It’s summer, and for many of us, that means swimming in the sea. There has been a long tradition in Sydney of enclosing ocean bathing areas a nets to protect bathers from sharks, but the consequences of decisions about shark nets that were made in the 1920s and 1930s are still being felt today.
Initially these enclosed areas were only in Sydney Harbour itself. The western foreshore of Woolloomooloo Bay, for instance, has had a variety of swimming enclosures from the mid 1820s. The Municipality of Manly has offered safe sea bathing in their Manly Cove baths since 1892. Other municipalities offered ocean rock pools.
The idea of the shark net enclosure became more formalised in the 20th century as ocean bathing became more popular. Randwick Council first experimented with a shark net in 1922 following a fatal shark attack at the beach. The suburb made headlines around the country with its ‘shark-proof fence’ and the promise of ‘safety-first surfing’. Unfortunately the net, which was to stretch almost all the way across the bay was damaged by heavy weather before its official opening.
Oceanside amusements stepped up a notch when the Coogee Pier was opened in July 1929. Extending for 183 meters into the sea, the pier incorporated a 1,400 seat theatre, a ballroom for 600 dancers and an upstairs restaurant seating 400 people.
More importantly for swimmers, a shark net was added a few months later. Supported again by the local council, it was designed by surf shed manager Frank O’Grady and cost 6,750 pounds to build. The net stretched halfway across the bay and was attached to one of the pylons of the pier. Mayor John Jennings hoped the net would finally ‘conquer the dreaded shark menace’.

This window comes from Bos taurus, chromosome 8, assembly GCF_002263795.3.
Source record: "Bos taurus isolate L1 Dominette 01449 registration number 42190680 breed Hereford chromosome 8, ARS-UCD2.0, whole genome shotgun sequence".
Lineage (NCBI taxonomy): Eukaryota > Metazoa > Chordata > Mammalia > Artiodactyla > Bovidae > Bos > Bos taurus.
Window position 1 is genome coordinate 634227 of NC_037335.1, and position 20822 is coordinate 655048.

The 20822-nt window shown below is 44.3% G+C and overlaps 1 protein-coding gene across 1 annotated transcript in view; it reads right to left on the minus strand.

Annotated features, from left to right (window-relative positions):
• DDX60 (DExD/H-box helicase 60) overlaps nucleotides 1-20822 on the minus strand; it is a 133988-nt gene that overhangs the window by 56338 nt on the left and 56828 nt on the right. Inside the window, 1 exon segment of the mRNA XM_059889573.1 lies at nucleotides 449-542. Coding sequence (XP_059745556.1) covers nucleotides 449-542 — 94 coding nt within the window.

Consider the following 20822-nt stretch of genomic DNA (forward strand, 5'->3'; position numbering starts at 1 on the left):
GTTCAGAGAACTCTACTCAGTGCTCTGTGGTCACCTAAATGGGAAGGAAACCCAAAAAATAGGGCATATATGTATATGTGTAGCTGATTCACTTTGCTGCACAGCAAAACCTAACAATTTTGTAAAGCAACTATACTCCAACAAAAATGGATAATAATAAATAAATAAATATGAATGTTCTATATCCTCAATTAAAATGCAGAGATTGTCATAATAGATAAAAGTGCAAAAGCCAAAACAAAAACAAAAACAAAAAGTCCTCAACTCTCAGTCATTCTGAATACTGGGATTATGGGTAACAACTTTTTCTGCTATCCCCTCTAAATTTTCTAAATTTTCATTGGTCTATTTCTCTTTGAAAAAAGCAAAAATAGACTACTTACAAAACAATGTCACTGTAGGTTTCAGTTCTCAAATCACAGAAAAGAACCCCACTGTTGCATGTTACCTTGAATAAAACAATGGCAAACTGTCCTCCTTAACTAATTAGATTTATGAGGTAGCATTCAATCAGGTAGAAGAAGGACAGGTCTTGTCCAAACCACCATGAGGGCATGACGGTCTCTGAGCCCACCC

The opening of the netted swimming area was a grand affair and coincided with the unveiling of Giles’ Ocean Baths and new surf sheds. The opening in November 1929 attracted a crowd of 135,000 people and was promoted as part of a ‘Come to Coogee Week’. Admission to the netted swim area and surf sheds was set at one penny, in an attempt to help defray the vast costs. Within four months, the number of bathers enjoying Coogee surf had reached 800,000.
Floodlights were also installed and the novelty of night surfing brought even more crowds of surfers and spectators to the beach. It is said that night surfing attracted 20,000 to 30,000 a night – photographs by Sam Hood certainly show a packed beach. The first night surf carnival was held at Coogee on 27 February 1930.
Coogee Pier only lasted a few years; victim of heavy seas, it was demolished in 1934. The shark net continued to be maintained through the 1930s but fell into disrepair in the early 1940s and was dismantled when no metal could be sourced for its repair during World War II.
By this time however, the state government had implemented a wider program. Following a recommendation from the New South Wales Government’s Shark Menace Advisory Committee, beaches from Port Hacking to Broken Bay were meshed in October 1937.
This is the program that still controversially runs today. Today 51 beaches between Newcastle and Wollongong are netted. It is, according to researchers at the University of Wollongong, the world’s longest running lethal shark management program.
Some other links to explore on the Dictionary:
Coogee, by Catie Gilchrist: https://dictionaryofsydney.org/entry/coogee
Living with sharks on the Georges River, by Sharon Cullis: https://dictionaryofsydney.org/entry/living_with_sharks_on_the_georges_river
The Battle of Berry’s Bay – a battle with sharks in Sydney Harbour 7 March 1886 https://dictionaryofsydney.org/media/3875
Dr Lisa Murray is the Historian of the City of Sydney and former chair of the Dictionary of Sydney Trust. She is a Visiting Scholar at the State Library of New South Wales and the author of several books, including Sydney Cemeteries: a field guide. She appears on 2SER on behalf of the Dictionary of Sydney in a voluntary capacity. Thanks Lisa, for ten years of unstinting support of the Dictionary! You can follow her on Twitter here: @sydneyclio